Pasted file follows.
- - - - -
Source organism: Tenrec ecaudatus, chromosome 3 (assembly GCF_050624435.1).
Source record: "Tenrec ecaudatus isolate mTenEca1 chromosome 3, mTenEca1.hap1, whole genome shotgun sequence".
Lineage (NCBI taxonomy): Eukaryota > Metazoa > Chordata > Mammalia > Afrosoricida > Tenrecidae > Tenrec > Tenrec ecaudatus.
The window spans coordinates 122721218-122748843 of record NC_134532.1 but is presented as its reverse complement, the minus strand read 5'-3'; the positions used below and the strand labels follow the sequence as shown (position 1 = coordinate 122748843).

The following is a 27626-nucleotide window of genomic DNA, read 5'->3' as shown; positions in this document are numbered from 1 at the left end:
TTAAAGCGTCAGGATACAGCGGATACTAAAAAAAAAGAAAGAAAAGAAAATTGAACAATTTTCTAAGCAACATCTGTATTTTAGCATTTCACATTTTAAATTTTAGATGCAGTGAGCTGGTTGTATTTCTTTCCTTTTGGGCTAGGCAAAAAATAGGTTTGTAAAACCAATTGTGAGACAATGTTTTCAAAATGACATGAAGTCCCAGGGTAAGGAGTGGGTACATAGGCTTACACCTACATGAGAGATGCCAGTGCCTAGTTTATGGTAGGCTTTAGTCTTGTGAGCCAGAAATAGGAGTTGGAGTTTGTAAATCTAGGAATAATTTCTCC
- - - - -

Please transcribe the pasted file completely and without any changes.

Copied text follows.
Source organism: Tenrec ecaudatus, chromosome 3 (assembly GCF_050624435.1).
Source record: "Tenrec ecaudatus isolate mTenEca1 chromosome 3, mTenEca1.hap1, whole genome shotgun sequence".
Lineage (NCBI taxonomy): Eukaryota > Metazoa > Chordata > Mammalia > Afrosoricida > Tenrecidae > Tenrec > Tenrec ecaudatus.
The window spans coordinates 122721218-122748843 of record NC_134532.1 but is presented as its reverse complement, the minus strand read 5'-3'; the positions used below and the strand labels follow the sequence as shown (position 1 = coordinate 122748843).

The following is a 27626-nucleotide window of genomic DNA, read 5'->3' as shown; positions in this document are numbered from 1 at the left end:
TTAAAGCGTCAGGATACAGCGGATACTAAAAAAAAAGAAAGAAAAGAAAATTGAACAATTTTCTAAGCAACATCTGTATTTTAGCATTTCACATTTTAAATTTTAGATGCAGTGAGCTGGTTGTATTTCTTTCCTTTTGGGCTAGGCAAAAAATAGGTTTGTAAAACCAATTGTGAGACAATGTTTTCAAAATGACATGAAGTCCCAGGGTAAGGAGTGGGTACATAGGCTTACACCTACATGAGAGATGCCAGTGCCTAGTTTATGGTAGGCTTTAGTCTTGTGAGCCAGAAATAGGAGTTGGAGTTTGTAAATCTAGGAATAATTTCTCC